Live Fire: A Fiery Celebration of the Mighty (Tasty) Cow

Beef Supremacy & Flame Mastery

I can’t think of a better phrase to sum up the mutli-sensory experience that is the Austin Food and Wine Alliance Live Fire event.
Okay, so maybe that’s why it’s their tag line. Who am I to mess with a good thing?

This reverent homage to all things cowlicious debuted last year at the final Hill Country Wine and Food Festival and will act as a bridge to the new Austin Food and Wine Festival. Relocating to the Salt Lick Pavillion this year, the evening promises all the best in Texas food, drink, and chef talent. The newly minted Austin Food and Wine Alliance is the benefactor of the event’s proceeds, rounding out the many great reasons to spend a Thursday night with fellow beef aficionados.

Not Your Typical Festival Event

Live Fire is different from many food festival events because a single ingredient –  albeit a very large ingredient – takes center stage. This is a special treat for chefs and attendees both becuse it allows for a true food luxury: exploring an ingredient in ways not practical in a restaurant setting. Chefs experiment with cuts of beef they might not normally offer on their menu. Attendees experience the ingredient from a plethora of preparations and culinary points of view. All around there will be more cow cooked and consumed than would normally be considered reasonable by any, well, reasonable person.

The menu for this year’s Wild Fire was recently released and I’ll admit I drooled a little on my keyboard. I’m pretty sure no one was there to see it. And if they were I’d have only had to show them the menu and they would have understood (and possibly drooled right along). While I’m looking forward to trying every single chef’s offering, these jumped out to me almost immediately:

  • Charred brisket with blue cheese spoonbread from Chef Jason Dady who will drive in from San Antonio. Beef and blue cheese is one of my favorite combinations but this takes it to a whole new level.
  • Grilled beef shanks with Maker’s Mark sauce from Chef Adam Sappington of Portland (aka the Austin of the Pacific Northwest). Beef with Maker’s Mark, what more do I need to say?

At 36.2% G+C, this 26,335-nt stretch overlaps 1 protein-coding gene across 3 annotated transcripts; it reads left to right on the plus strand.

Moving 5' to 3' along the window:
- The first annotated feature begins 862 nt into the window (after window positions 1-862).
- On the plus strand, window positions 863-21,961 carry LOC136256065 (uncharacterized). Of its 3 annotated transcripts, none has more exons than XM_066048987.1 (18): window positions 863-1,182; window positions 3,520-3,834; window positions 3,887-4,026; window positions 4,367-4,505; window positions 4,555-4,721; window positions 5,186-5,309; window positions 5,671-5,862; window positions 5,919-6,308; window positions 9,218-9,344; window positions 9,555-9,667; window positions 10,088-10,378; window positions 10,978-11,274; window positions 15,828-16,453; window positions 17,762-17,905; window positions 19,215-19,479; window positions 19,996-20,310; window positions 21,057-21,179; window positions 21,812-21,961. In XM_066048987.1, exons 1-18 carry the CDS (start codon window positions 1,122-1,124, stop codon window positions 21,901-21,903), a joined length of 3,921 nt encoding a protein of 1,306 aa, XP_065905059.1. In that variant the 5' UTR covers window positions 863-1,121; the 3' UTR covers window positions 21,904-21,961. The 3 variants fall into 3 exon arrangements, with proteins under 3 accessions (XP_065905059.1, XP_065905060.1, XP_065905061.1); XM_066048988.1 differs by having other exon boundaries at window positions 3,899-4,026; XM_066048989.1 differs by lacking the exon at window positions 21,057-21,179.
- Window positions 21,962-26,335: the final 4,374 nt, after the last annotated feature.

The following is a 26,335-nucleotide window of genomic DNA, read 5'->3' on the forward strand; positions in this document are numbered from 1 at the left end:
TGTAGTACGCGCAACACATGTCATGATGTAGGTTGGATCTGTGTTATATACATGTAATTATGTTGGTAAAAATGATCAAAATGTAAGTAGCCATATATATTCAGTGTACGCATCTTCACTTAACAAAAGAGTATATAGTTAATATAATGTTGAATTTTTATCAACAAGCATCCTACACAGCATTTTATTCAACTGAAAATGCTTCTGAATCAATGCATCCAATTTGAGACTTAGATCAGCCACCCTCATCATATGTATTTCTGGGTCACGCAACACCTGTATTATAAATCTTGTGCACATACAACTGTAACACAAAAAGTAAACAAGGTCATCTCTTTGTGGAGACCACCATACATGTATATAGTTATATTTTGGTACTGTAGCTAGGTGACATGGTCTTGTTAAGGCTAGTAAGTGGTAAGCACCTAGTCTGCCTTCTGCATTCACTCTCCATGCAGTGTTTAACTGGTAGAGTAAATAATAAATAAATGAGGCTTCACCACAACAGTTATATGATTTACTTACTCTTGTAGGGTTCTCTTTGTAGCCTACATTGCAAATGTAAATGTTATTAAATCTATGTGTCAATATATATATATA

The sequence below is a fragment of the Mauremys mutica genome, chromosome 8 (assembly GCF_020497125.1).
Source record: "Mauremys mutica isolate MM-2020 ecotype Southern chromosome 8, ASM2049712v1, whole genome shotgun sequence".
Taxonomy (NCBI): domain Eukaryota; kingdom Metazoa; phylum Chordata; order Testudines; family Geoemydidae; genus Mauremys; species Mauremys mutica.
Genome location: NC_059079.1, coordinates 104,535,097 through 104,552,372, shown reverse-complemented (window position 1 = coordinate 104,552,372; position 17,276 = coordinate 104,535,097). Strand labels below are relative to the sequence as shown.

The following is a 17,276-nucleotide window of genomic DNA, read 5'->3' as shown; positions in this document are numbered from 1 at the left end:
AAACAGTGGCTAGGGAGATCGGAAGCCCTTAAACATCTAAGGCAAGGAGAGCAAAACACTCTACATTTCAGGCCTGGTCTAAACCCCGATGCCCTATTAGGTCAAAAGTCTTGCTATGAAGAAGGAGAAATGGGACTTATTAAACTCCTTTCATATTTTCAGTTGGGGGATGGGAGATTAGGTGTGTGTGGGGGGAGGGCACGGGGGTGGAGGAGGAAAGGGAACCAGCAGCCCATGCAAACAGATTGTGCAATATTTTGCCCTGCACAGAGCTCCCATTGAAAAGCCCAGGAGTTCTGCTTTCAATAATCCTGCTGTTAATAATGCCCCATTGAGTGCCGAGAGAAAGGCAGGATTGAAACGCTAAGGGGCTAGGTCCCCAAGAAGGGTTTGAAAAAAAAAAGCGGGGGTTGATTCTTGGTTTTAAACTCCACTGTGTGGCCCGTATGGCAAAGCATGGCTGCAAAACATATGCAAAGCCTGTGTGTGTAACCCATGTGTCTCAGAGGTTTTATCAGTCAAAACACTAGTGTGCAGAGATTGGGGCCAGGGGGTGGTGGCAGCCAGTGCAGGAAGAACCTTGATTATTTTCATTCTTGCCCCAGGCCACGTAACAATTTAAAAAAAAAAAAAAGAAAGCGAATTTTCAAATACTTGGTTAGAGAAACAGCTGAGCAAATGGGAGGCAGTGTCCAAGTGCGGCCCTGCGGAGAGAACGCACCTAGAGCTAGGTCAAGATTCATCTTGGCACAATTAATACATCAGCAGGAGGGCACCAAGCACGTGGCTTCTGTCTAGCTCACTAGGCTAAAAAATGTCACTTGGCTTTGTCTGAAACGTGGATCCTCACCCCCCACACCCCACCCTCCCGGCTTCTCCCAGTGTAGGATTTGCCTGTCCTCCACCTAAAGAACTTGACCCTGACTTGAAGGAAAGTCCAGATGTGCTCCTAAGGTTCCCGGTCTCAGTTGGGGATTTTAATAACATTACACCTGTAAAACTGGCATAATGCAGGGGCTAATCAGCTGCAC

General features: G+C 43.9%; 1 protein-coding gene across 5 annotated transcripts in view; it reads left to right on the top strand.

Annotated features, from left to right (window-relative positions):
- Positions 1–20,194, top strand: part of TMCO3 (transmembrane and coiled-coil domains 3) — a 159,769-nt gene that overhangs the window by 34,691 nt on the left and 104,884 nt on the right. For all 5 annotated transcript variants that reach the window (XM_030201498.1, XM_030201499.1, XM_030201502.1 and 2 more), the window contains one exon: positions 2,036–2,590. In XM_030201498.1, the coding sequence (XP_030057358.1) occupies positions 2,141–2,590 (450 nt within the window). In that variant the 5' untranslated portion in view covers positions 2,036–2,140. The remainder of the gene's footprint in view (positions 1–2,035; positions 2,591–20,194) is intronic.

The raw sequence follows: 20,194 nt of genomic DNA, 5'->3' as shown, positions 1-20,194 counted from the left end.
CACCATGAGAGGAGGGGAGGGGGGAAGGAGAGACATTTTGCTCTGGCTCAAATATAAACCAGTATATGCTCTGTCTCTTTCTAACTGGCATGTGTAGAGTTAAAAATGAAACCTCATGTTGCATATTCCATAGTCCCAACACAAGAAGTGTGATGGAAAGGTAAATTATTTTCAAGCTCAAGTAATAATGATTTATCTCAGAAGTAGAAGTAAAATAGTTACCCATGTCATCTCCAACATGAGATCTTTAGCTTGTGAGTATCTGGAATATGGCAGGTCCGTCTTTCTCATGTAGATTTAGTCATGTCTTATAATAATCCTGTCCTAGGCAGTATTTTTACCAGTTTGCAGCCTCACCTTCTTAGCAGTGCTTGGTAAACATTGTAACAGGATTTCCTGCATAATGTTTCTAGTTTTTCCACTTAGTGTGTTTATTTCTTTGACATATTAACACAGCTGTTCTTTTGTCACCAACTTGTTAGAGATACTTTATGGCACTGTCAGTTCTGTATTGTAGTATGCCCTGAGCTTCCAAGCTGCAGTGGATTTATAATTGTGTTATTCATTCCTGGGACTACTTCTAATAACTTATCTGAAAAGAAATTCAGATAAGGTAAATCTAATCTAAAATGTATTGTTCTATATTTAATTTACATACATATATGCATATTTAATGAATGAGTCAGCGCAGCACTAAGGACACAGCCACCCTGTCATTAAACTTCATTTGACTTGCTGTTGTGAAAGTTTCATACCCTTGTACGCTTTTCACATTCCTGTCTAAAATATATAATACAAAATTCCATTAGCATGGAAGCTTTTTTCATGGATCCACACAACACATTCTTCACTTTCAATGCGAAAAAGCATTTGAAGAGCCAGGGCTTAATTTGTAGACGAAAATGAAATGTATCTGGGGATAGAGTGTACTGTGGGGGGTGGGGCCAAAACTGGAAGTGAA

• Beef tongue pastrami and Maker’s Mark onion jam from Chef Ned Elliot of the acclaimed Foreign and Domestic. More Maker’s Mark. I detect a trend.

I could go on and on, but I’ll let you read the menu for yourself. In fact, why don’t you share in the comments which menu time your most excited about and why.

Looking Back at Last Year’s Live Fire

As I was looking forward to this year’s Live Fire (and planning my all vegetable diet in preparation for the beef bonanza that is to come) I revisited some of the photos I took at last year’s events. Of course they made me hungry and just a little bit more excited for this year’s event. And while we won’t see these exact dishes at this year’s event, they are a good indicator of what we have to look foraward to in less than two weeks.

What's the best way to cook a whole slew o' tenderloin? Over a long bed of hardwood of course. What's the best way to shred beef? With a mallet of course.


The one menu item from last year that will appear again this year is Franklin BBQ's famed brisket. I'll wager my own plate of brisket that the lines this year will be as long this year as they were last.


Of course beef needs some sides as partners. They help round out the plate and distract us just a bit from the sheer bulk of beef we'll happily consume.


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